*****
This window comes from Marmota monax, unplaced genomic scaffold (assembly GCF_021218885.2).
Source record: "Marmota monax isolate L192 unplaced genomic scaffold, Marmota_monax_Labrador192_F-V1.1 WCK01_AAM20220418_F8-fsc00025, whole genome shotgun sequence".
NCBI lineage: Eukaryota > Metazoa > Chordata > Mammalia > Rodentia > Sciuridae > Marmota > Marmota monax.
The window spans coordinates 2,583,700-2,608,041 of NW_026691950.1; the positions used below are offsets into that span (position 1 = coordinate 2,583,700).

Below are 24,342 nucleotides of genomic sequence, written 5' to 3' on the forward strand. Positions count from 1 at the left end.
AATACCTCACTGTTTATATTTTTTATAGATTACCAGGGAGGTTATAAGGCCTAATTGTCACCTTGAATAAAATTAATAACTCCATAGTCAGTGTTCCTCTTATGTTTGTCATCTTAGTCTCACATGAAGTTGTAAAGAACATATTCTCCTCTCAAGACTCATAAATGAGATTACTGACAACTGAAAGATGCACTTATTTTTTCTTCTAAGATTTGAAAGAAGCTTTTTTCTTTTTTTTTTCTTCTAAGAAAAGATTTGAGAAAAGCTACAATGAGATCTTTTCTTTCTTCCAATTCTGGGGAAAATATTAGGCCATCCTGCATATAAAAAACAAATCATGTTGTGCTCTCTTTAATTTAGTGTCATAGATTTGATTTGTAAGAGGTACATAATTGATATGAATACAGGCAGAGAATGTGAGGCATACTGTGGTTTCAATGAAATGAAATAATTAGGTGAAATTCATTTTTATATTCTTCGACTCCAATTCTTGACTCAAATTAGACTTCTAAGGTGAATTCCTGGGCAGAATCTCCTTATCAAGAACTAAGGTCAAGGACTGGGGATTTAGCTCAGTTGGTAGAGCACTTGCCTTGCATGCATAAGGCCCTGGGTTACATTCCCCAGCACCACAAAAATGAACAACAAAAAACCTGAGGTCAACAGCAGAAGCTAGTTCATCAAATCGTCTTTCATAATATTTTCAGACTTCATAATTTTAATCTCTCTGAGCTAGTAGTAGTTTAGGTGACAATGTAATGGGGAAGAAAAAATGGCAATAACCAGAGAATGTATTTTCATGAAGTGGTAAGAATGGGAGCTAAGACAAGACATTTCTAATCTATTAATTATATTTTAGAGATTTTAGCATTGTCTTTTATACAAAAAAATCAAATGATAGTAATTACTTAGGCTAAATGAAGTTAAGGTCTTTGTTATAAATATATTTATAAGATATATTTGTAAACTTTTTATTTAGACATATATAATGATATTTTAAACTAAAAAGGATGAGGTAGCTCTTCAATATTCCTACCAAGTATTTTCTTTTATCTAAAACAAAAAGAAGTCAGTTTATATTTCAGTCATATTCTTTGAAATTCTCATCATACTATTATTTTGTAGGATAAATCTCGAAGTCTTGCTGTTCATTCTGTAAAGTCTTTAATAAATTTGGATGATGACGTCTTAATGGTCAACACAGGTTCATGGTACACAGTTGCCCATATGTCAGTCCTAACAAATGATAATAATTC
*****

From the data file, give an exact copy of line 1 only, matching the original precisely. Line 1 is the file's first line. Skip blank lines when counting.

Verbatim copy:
This window comes from Marmota monax, unplaced genomic scaffold (assembly GCF_021218885.2).